For their part, the developers of the Una Travel: Vacation Sidekick & Smart Trip Planner — alumni of Intel specializing in A.I. — wanted to create a virtual "personal assistant who knows you best" and crafts bespoke itineraries, while also allowing collaborative decision-making in a social network style for group trip planning.
Bansal at San Diego-based XOKind said Una, available at the Apple and Google Play stores, addresses "the travel planning and booking experience being very fragmented, and [people] having to use tools — like docs, notes and spreadsheets — to collect all the information and collaborate with their co-travelers."
Una quizzes users on destination preferences, presenting product and price options and refining future choices as they're given a literal thumbs up or down. Users can sort and filter options and add them to collaborative trip itineraries if planning group travel, as well as share notes, web links and other data.
The app's A.I. comes up with the best matches for all and also pointedly offers info on free activities at chosen locales, noted Bansal.
"Other apps tend to focus only on the bookable portions of the trip, but we're trying to provide a more sort of holistic perspective on all the things [travelers] could be doing," he said, adding his development team "thought of Una as being both concierge and travel agent."
To wit, Sarah Harris, XOKind's vice president of product, noted that streamlined, user-friendly Una — which should be equally intelligible to Gen Z and baby boomer users alike — will offer "more [customer service] support than probably the larger OTAs, because we know that's such an important element of the travel experience."
"We're not just engineering designers who haven't paid heed to the customer support piece," she added.
At press time, Una Travel Planner allowed only hotel booking directly on the app, while vacation-rentals and activities booking is imminent, according to Bansal. Flight ticketing is planned by year-end.
Elude, based in Los Angeles, can be used to book air and hotel travel anywhere out of available U.S. and international destinations by anyone, according to Scerbo, although content is only available in English at the moment. (The firm is currently using Covid-restrictions data from TripsGuard.com to filter inaccessible or restricted destinations for given users from trip choices offered.)
"With just a couple clicks — when you want to leave and how much you want to spend — you're literally seeing everything you can afford to get to, instead of … everything you can't afford to get to," said Scerbo, adding that a user will likely be surprised at what they can actually afford.
Stoutin at The Points Guy said he envisions the TPG App and competitors as "far beyond simple tools for buying and booking."
"Travel apps in the new generation are offering up things to do and experience in a contextual, just-in-time way," he said. "We're making one of our own: an award explorer that lets you see where your points can take you — and in what style — at the speed of your imagination."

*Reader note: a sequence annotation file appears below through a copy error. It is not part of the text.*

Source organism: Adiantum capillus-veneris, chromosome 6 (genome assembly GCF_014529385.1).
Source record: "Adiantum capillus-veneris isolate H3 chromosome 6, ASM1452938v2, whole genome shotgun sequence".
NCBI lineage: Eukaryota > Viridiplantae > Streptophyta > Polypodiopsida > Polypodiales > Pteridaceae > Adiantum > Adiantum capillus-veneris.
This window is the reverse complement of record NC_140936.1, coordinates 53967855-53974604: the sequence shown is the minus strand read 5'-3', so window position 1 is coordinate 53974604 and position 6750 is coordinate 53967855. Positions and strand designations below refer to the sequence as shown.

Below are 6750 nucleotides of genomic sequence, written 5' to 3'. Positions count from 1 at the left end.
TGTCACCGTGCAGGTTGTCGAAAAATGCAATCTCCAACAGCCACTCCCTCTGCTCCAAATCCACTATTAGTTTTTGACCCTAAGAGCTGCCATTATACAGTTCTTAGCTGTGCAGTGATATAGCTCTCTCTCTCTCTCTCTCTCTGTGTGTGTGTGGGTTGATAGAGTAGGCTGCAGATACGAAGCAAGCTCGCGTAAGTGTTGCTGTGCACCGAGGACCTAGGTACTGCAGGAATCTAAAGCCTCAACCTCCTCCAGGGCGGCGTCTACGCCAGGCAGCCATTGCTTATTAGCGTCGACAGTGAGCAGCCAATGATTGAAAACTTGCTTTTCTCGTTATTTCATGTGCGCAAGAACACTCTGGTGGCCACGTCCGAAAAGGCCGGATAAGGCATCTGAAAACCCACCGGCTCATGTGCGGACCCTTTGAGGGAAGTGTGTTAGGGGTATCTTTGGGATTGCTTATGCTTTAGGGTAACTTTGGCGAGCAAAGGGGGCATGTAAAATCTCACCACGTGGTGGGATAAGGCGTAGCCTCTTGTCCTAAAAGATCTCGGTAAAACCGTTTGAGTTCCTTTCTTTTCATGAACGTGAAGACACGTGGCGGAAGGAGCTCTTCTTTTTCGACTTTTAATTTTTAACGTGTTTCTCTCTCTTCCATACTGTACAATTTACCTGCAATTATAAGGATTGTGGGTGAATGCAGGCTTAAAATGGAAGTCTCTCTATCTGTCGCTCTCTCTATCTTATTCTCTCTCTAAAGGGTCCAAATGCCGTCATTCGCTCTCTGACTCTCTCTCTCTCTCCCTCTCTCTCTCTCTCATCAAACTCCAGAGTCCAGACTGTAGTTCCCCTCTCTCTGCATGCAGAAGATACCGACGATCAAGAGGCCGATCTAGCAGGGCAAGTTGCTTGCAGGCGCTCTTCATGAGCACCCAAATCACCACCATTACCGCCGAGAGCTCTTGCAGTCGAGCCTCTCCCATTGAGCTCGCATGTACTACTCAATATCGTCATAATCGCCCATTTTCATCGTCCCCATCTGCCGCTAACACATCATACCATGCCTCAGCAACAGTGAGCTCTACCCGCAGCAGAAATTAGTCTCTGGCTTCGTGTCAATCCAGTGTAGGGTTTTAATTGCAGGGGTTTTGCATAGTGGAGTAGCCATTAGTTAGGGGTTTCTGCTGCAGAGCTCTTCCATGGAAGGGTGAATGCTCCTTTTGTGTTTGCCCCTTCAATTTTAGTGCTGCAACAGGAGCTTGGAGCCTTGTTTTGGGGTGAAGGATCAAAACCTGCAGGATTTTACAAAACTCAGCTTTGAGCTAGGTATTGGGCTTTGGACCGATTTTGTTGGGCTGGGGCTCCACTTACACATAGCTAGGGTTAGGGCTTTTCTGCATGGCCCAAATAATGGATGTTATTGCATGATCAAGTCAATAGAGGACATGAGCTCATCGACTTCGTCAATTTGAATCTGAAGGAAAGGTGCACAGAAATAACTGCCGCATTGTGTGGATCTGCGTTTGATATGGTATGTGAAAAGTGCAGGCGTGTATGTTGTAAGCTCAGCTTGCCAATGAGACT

The TPG App will pull together users' various loyalty accounts and offer suggestions to build up point balances and book trips. What's more, the app will excel at "discoverability," Stoutin added.
"You can now go to a new city and, with the scan of a QR code or an AppClip, get the local scooter rental, restaurant menus, or cultural experience reservations," he said. "Your phone is your boarding pass, your room key, and your translator."
Eyes on the future
Both Silicon Valley and Wall Street are taking notice of this new front in travel apps. Elude has attracted $2.1 million in investor funding from firms such as Mucker Capital, Unicorn Ventures, Upfront Scout Fund, StartupO, Grayson Capital and Flight VC.
Other backers and advisors include travel industry and social media veterans such as Jeff Hoffman, formerly of Priceline.com; former Airmap CEO Ben Marcus; former Instagram CMO Cliff Hopkins; and Snapchat head of international partnerships Juan Borrerro. Several sit on Elude's Influencer Advisory Board, helping to shape marketing strategy, app design and more.
XOKind, meanwhile, has raised more than $3.25 million from a group of similarly high-profile investors, and Out of Office co-founders Janine Seale and Coabi Kastan just closed a $1.6 million pre-seed round of fundraising for team expansion and continued platform development, according to a spokesperson.
"We needed to have industry experts to really help us navigate the field," said Elude's Simon. "Getting ARC [Airlines Reporting Corporation] and IATA [International Air Transport Association] certified and … a lot of the regulatory hurdles we needed to go through, we needed to have guidance … and so we're thrilled to have those individuals on our team, especially as we continue to scale."
Elude backer Hoffman, a part of the Priceline team from before launch in 1997 through 2001, said in a statement that "as an active investor and advisor in the travel industry, I have seen numerous ideas and attempts to reframe the travel booking process, and none of them grabbed my attention the way Elude did."
Simon, 28, and Scerbo, 35, are acutely aware of the evolving habits and needs of future travelers. Millennials spend more than $200 billion on travel annually, according to Elude, and 97% of today's travelers post trip photos on social media.
Indeed, Bansal at XOKind said the very reason behind Una Travel Planner is to "address the pain points of a lot of millennial and Gen Z travelers."
Many of those younger users, like Elude's Simon and Scerbo, prefer many shorter trips to one longer one, and they want unique experiences.
"Our users are craving to explore the world differently," Scerbo said. "Instead of planning trips to landmark locations, our users are searching for quiet treasures that offer refuge from the hustle of city life."